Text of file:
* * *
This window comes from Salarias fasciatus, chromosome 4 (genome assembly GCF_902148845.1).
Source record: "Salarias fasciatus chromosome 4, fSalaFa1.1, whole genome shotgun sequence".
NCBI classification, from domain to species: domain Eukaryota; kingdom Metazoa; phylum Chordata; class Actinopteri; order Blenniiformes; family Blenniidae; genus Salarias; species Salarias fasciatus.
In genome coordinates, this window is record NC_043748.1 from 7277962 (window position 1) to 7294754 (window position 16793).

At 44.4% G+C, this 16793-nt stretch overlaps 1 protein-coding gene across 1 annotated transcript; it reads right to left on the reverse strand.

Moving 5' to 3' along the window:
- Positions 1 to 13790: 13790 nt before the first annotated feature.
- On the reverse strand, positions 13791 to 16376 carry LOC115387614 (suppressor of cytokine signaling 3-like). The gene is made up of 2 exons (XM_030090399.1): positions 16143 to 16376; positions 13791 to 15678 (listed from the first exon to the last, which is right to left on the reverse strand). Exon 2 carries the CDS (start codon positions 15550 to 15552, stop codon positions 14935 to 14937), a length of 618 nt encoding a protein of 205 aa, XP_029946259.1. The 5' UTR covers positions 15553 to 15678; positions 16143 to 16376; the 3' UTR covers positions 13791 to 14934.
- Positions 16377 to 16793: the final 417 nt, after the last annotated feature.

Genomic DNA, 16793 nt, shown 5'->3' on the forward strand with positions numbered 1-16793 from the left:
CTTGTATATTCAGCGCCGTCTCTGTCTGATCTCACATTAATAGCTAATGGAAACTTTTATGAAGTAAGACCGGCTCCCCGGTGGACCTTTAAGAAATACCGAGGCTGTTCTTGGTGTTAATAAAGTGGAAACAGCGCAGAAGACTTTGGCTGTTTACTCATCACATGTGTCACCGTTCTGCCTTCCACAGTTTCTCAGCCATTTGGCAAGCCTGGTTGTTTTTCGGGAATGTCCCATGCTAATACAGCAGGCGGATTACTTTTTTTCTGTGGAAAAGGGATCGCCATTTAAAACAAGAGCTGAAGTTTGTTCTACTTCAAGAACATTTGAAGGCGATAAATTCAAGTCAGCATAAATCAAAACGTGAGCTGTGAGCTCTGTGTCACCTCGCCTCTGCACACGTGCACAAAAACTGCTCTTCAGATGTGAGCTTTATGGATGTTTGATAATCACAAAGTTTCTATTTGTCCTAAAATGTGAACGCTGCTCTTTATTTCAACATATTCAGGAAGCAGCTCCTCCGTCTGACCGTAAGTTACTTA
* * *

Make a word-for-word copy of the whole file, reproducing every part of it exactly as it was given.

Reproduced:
This window comes from Salarias fasciatus, chromosome 4 (genome assembly GCF_902148845.1).
Source record: "Salarias fasciatus chromosome 4, fSalaFa1.1, whole genome shotgun sequence".
NCBI classification, from domain to species: domain Eukaryota; kingdom Metazoa; phylum Chordata; class Actinopteri; order Blenniiformes; family Blenniidae; genus Salarias; species Salarias fasciatus.
In genome coordinates, this window is record NC_043748.1 from 7277962 (window position 1) to 7294754 (window position 16793).

At 44.4% G+C, this 16793-nt stretch overlaps 1 protein-coding gene across 1 annotated transcript; it reads right to left on the reverse strand.

Moving 5' to 3' along the window:
- Positions 1 to 13790: 13790 nt before the first annotated feature.
- On the reverse strand, positions 13791 to 16376 carry LOC115387614 (suppressor of cytokine signaling 3-like). The gene is made up of 2 exons (XM_030090399.1): positions 16143 to 16376; positions 13791 to 15678 (listed from the first exon to the last, which is right to left on the reverse strand). Exon 2 carries the CDS (start codon positions 15550 to 15552, stop codon positions 14935 to 14937), a length of 618 nt encoding a protein of 205 aa, XP_029946259.1. The 5' UTR covers positions 15553 to 15678; positions 16143 to 16376; the 3' UTR covers positions 13791 to 14934.
- Positions 16377 to 16793: the final 417 nt, after the last annotated feature.

Genomic DNA, 16793 nt, shown 5'->3' on the forward strand with positions numbered 1-16793 from the left:
CTTGTATATTCAGCGCCGTCTCTGTCTGATCTCACATTAATAGCTAATGGAAACTTTTATGAAGTAAGACCGGCTCCCCGGTGGACCTTTAAGAAATACCGAGGCTGTTCTTGGTGTTAATAAAGTGGAAACAGCGCAGAAGACTTTGGCTGTTTACTCATCACATGTGTCACCGTTCTGCCTTCCACAGTTTCTCAGCCATTTGGCAAGCCTGGTTGTTTTTCGGGAATGTCCCATGCTAATACAGCAGGCGGATTACTTTTTTTCTGTGGAAAAGGGATCGCCATTTAAAACAAGAGCTGAAGTTTGTTCTACTTCAAGAACATTTGAAGGCGATAAATTCAAGTCAGCATAAATCAAAACGTGAGCTGTGAGCTCTGTGTCACCTCGCCTCTGCACACGTGCACAAAAACTGCTCTTCAGATGTGAGCTTTATGGATGTTTGATAATCACAAAGTTTCTATTTGTCCTAAAATGTGAACGCTGCTCTTTATTTCAACATATTCAGGAAGCAGCTCCTCCGTCTGACCGTAAGTTACTTA